To the great disappointment of many, President Bush decided to completely ignore the very root of the education problem — the federal government and its programs. Instead, President Bush’s proposal accepted the incorrect conclusion that the problem with education is simply an overblown bureaucracy that wastes federal funds and fails to enforce clear standards by rewarding bad schools. His numerous statements that “no child will be left behind” came straight from the decade-old motto of the Children’s Defense Fund, the group that claims Hillary Clinton as one of its leaders. By being so off-the-mark, there just was no way the Bush proposal could have appropriately addressed a single school reform issue.

First, his plan to restore local control was directly tied to the use of Title I federal funding. Title I is one of the main federal programs to directly fund the “at-risk” catch-all devise now driving the invasion of in-home social workers; the establishment of in-school health clinics; the enforcement of pop diagnosis by teachers and administrators that has put millions of children on Ritalin. Title I is the root of the education establishment’s attack on families.

Second, by leaving the federal Department of Education intact, President Bush left in full force the machinery now driving the education system. State school boards are simply outposts of the federal bureaucrats. They are of the same mindset, driving the same programs in the states that are dictated by the federal office. Local ideas from local teachers and parents have no chance of a hearing in these vast bureaucracies. Failing to address this behemoth simply dooms any attempt to improve education.

President Bush made much of the testing program in the state of Texas, which shows scores up by dramatic numbers. His first Secretary of Education, Rod Paige, owed his appointment, in a great way, to his leadership in the Texas testing program. But a close look at what actually took place in Texas caused concern.

Under Governor Bush, Texas established a statewide achievement test called TAAS, which is administered annually to every public school student from third grade through twelfth. Texas officials tout the fact that, today, Texas reports an 80 percent passing rate. The test is given the credit for the dramatic increase because, as Bush then proposed on the federal level, TAAS was touted as providing “accountability” and an annual measuring stick to determine how students were progressing.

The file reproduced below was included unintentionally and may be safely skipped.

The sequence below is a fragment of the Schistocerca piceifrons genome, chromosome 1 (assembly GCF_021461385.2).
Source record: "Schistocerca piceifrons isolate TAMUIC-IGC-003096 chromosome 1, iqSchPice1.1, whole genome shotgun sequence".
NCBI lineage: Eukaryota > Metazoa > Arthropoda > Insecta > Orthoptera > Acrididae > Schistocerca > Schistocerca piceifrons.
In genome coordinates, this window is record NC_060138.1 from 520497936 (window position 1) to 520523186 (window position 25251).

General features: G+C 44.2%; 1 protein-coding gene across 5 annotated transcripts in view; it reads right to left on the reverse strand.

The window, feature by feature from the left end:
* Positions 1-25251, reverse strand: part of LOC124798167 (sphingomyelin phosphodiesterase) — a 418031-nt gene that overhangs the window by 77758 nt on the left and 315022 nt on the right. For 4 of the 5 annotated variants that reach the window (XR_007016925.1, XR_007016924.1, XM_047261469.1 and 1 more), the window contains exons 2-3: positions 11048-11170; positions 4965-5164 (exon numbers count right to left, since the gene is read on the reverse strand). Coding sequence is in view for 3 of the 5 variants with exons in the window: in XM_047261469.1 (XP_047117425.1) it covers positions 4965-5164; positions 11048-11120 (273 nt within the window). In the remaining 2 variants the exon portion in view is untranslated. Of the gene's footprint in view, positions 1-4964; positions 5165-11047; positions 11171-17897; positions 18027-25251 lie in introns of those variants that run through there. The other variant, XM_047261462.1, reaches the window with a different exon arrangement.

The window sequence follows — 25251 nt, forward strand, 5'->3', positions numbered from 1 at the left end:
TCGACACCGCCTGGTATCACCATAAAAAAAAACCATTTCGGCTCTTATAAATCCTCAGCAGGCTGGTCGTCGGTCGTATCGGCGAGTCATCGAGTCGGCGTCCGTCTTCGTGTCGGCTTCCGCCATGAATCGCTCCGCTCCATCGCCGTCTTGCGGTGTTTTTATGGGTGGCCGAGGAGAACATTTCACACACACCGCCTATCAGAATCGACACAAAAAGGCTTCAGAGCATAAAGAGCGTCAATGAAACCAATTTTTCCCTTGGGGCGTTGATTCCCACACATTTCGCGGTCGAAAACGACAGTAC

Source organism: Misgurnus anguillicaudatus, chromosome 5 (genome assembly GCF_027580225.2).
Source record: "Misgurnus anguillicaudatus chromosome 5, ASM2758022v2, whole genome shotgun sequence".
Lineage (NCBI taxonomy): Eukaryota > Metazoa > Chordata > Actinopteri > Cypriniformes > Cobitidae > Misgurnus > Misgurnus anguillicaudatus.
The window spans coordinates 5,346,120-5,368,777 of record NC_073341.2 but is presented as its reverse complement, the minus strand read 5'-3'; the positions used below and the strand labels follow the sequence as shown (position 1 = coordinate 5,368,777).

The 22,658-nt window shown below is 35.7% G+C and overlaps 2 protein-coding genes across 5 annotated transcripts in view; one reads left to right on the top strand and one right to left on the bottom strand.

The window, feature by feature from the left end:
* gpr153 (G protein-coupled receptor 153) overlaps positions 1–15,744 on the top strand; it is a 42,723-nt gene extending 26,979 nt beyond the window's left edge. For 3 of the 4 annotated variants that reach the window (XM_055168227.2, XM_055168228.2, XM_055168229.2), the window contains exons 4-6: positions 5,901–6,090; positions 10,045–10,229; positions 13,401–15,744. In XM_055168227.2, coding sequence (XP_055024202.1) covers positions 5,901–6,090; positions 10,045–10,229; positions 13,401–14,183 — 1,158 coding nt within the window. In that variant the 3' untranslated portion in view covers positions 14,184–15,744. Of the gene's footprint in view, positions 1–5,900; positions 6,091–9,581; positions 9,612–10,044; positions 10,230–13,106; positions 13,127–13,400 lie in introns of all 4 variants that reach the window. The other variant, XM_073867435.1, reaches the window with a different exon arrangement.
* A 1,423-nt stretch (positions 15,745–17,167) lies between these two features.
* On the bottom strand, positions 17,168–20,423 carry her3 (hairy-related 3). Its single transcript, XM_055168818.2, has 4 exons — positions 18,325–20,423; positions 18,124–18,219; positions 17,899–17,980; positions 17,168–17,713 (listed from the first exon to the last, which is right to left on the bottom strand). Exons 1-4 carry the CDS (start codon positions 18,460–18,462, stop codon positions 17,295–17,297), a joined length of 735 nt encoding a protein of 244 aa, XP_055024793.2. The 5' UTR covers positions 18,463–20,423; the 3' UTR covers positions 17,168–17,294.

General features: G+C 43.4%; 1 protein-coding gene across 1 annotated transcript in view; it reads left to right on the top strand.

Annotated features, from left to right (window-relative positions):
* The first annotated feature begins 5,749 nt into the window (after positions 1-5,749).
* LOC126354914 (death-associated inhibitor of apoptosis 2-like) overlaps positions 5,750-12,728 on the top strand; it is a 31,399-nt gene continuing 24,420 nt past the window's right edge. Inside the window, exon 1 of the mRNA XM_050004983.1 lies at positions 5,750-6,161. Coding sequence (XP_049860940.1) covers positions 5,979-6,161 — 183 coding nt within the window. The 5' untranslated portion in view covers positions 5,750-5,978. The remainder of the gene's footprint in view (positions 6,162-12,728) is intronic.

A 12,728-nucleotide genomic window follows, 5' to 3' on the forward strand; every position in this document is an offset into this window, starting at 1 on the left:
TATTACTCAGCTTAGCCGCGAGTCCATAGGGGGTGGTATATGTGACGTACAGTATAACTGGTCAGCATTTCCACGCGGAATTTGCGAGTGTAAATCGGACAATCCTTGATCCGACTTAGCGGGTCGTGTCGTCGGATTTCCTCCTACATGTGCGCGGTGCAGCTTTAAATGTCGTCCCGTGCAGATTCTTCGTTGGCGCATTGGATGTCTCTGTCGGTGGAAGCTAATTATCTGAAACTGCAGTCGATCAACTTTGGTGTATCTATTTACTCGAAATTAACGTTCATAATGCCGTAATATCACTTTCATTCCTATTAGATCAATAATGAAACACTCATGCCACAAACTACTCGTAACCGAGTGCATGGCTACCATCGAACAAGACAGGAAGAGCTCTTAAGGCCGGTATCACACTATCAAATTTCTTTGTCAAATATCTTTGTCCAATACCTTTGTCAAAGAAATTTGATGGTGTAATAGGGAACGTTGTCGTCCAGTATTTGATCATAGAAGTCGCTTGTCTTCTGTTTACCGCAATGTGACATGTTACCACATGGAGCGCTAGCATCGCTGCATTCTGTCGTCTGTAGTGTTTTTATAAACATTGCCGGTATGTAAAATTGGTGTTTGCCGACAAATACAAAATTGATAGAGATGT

However, Texas colleges reported that Texas-educated students still couldn’t read, even after getting good grades on the TAAS test. Why? Because so much emphasis is placed on passing the test that teachers have begun to “teach to the test.” Even months before test day, teachers pressure students to be ready. They become little more than cheerleaders. Schools fly banners and hold pep rallies, and the pressure builds to pass the test. Classroom time is spent practicing for the test rather than just focusing on well-rounded academic curriculum. Rarely do classes branch off into anything that’s not on the test.

Why such pressure? Because teacher salaries and job security are tied to the results. Schools have even been found to cheat on the results. Is this what parents have in mind when they call for accountability? This was the heart of the Bush plan. Under it, parents may see test scores go up, but they will find that their children still can’t read.